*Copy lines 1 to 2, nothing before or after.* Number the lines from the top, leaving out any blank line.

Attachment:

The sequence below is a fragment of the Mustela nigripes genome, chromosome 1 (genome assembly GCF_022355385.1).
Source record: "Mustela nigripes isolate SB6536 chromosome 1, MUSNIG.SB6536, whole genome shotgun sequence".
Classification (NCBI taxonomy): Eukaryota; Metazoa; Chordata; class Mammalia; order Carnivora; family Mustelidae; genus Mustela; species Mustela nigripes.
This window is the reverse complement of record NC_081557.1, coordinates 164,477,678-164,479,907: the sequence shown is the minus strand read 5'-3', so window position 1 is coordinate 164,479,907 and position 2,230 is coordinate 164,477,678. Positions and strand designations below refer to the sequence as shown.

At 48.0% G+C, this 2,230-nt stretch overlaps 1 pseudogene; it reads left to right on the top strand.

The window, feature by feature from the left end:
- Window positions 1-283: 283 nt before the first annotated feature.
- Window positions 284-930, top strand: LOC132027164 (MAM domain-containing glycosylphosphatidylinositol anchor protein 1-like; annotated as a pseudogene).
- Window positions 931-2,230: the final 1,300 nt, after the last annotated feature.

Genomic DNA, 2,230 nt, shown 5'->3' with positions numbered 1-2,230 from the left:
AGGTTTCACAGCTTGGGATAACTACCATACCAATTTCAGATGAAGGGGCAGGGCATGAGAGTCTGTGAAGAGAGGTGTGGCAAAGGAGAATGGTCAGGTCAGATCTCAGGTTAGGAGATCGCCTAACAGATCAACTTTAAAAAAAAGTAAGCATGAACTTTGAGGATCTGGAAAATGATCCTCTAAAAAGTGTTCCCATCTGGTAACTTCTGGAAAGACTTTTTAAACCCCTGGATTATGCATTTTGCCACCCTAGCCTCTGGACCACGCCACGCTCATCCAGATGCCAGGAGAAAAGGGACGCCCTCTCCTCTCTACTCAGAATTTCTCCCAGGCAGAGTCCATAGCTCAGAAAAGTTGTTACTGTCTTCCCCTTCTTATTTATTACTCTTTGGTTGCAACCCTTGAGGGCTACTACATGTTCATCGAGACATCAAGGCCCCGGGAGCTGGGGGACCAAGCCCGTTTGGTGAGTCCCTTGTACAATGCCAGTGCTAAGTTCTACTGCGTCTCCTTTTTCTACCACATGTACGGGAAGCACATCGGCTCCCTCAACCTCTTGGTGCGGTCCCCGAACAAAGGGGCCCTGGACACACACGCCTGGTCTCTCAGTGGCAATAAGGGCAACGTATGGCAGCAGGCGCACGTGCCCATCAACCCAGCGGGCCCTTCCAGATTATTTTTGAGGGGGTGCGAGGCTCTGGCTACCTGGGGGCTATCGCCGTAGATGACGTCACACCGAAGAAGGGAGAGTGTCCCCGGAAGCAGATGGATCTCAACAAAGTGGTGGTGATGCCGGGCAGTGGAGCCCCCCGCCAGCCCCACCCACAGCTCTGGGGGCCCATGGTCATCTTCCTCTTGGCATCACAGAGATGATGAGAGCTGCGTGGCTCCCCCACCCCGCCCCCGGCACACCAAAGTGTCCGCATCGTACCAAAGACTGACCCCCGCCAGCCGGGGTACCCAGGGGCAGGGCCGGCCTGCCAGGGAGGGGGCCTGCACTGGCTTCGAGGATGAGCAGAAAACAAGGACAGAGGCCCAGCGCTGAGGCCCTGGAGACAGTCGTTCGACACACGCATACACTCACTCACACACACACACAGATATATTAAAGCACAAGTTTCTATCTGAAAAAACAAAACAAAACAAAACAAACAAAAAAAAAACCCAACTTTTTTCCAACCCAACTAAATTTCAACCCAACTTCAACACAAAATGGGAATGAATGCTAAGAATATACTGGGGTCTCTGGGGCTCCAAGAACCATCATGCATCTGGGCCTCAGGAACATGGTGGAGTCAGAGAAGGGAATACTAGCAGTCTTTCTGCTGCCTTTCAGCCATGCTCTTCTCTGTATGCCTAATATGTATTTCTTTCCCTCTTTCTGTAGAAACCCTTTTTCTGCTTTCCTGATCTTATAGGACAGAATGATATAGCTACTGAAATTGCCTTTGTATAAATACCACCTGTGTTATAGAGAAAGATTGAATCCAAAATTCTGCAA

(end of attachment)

The sequence below is a fragment of the Mustela nigripes genome, chromosome 1 (genome assembly GCF_022355385.1).
Source record: "Mustela nigripes isolate SB6536 chromosome 1, MUSNIG.SB6536, whole genome shotgun sequence".